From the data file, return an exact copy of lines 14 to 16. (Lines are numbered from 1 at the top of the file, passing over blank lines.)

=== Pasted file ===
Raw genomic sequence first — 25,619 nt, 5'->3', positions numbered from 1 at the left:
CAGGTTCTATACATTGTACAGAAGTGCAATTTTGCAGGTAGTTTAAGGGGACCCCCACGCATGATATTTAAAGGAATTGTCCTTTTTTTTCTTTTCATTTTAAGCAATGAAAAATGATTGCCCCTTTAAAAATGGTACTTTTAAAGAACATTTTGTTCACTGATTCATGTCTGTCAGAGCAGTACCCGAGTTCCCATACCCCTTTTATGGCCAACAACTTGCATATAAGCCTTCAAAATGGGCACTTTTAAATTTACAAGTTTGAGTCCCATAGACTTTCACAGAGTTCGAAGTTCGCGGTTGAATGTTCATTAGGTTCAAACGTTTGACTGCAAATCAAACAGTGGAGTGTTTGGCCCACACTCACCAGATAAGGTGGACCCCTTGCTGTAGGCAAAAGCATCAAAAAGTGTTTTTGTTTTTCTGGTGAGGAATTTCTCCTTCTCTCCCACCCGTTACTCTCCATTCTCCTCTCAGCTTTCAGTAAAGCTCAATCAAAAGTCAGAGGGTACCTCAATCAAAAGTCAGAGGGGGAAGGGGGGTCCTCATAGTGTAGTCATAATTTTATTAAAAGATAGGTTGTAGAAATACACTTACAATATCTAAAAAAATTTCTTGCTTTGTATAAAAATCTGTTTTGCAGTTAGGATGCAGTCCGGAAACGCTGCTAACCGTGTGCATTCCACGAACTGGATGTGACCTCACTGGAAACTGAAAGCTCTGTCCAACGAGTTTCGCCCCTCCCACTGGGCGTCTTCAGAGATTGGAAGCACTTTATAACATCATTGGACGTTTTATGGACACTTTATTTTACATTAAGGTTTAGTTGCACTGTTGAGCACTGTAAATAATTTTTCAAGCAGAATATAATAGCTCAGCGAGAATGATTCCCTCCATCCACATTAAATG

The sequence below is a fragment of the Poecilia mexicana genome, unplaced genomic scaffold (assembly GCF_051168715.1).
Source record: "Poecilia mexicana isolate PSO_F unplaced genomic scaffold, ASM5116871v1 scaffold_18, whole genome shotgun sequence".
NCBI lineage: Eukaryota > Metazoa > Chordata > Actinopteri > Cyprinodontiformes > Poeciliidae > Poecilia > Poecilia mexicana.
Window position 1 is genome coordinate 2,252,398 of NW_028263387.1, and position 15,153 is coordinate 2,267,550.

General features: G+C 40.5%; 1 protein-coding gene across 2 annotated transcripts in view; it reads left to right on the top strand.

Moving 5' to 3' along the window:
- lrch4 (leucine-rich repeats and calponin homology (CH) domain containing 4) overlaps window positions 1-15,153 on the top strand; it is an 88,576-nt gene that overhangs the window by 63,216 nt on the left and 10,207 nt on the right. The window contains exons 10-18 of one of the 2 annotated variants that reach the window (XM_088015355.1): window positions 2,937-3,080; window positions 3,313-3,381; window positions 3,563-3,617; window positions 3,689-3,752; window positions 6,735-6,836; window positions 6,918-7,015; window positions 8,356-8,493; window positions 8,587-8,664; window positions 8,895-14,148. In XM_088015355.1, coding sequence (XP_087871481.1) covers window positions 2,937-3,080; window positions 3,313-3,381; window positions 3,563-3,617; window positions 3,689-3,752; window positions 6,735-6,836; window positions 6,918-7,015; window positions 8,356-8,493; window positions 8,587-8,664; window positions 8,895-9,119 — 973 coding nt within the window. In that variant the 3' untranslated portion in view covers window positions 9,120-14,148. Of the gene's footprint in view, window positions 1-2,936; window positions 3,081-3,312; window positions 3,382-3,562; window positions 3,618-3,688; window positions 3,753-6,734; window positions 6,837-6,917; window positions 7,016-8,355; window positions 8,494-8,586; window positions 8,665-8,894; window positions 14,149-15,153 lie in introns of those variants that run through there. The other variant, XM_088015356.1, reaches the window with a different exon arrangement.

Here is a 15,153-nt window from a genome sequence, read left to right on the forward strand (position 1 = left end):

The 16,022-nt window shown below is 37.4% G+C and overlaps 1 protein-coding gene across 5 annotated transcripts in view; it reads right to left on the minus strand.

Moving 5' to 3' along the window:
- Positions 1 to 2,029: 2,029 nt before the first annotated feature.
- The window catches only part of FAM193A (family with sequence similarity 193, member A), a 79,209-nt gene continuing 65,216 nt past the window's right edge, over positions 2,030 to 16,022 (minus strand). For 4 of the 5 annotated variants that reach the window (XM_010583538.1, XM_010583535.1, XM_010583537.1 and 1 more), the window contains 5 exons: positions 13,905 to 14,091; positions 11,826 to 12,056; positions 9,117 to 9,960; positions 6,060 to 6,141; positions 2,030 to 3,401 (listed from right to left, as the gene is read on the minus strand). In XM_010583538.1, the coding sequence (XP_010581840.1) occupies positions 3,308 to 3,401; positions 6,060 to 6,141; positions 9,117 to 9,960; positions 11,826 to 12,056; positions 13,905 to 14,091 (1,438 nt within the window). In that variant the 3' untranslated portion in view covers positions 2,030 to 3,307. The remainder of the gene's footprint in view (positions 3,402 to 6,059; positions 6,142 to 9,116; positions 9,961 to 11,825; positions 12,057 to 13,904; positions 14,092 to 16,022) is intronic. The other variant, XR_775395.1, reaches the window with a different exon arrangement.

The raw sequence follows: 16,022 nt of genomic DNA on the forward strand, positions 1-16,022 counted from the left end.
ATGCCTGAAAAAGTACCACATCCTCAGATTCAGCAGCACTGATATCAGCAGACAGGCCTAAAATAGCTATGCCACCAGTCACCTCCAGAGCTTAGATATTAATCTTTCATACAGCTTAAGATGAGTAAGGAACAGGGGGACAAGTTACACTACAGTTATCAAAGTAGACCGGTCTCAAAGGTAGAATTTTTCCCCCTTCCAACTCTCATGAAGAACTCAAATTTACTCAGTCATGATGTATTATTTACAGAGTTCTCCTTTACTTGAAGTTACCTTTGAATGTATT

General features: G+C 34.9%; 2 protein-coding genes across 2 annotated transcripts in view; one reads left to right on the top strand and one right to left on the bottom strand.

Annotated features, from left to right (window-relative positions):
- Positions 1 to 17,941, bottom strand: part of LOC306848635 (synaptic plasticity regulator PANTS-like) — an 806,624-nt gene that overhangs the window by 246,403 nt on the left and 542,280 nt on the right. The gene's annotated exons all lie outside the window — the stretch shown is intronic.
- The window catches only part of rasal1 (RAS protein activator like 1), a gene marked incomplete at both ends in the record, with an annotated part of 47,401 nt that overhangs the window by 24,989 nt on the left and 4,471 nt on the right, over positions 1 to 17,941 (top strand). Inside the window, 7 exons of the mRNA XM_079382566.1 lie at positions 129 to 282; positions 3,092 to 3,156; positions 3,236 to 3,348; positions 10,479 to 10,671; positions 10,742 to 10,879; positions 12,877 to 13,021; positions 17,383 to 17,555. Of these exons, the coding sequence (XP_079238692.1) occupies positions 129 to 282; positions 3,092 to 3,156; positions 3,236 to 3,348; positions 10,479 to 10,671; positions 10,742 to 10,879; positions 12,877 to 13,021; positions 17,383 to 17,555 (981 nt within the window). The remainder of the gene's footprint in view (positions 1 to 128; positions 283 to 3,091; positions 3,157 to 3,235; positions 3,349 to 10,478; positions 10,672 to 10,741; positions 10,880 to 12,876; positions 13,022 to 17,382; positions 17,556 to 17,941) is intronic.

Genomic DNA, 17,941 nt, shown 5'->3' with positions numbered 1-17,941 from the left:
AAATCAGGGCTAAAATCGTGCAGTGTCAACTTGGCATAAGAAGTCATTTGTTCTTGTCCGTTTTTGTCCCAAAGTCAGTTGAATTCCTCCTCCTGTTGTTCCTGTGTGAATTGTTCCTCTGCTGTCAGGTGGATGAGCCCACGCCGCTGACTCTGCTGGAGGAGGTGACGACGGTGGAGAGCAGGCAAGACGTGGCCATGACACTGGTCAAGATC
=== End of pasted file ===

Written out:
- The window catches only part of FAM193A (family with sequence similarity 193, member A), a 79,209-nt gene continuing 65,216 nt past the window's right edge, over positions 2,030 to 16,022 (minus strand). For 4 of the 5 annotated variants that reach the window (XM_010583538.1, XM_010583535.1, XM_010583537.1 and 1 more), the window contains 5 exons: positions 13,905 to 14,091; positions 11,826 to 12,056; positions 9,117 to 9,960; positions 6,060 to 6,141; positions 2,030 to 3,401 (listed from right to left, as the gene is read on the minus strand). In XM_010583538.1, the coding sequence (XP_010581840.1) occupies positions 3,308 to 3,401; positions 6,060 to 6,141; positions 9,117 to 9,960; positions 11,826 to 12,056; positions 13,905 to 14,091 (1,438 nt within the window). In that variant the 3' untranslated portion in view covers positions 2,030 to 3,307. The remainder of the gene's footprint in view (positions 3,402 to 6,059; positions 6,142 to 9,116; positions 9,961 to 11,825; positions 12,057 to 13,904; positions 14,092 to 16,022) is intronic. The other variant, XR_775395.1, reaches the window with a different exon arrangement.

The raw sequence follows: 16,022 nt of genomic DNA on the forward strand, positions 1-16,022 counted from the left end.
ATGCCTGAAAAAGTACCACATCCTCAGATTCAGCAGCACTGATATCAGCAGACAGGCCTAAAATAGCTATGCCACCAGTCACCTCCAGAGCTTAGATATTAATCTTTCATACAGCTTAAGATGAGTAAGGAACAGGGGGACAAGTTACACTACAGTTATCAAAGTAGACCGGTCTCAAAGGTAGAATTTTTCCCCCTTCCAACTCTCATGAAGAACTCAAATTTACTCAGTCATGATGTATTATTTACAGAGTTCTCCTTTACTTGAAGTTACCTTTGAATGTATT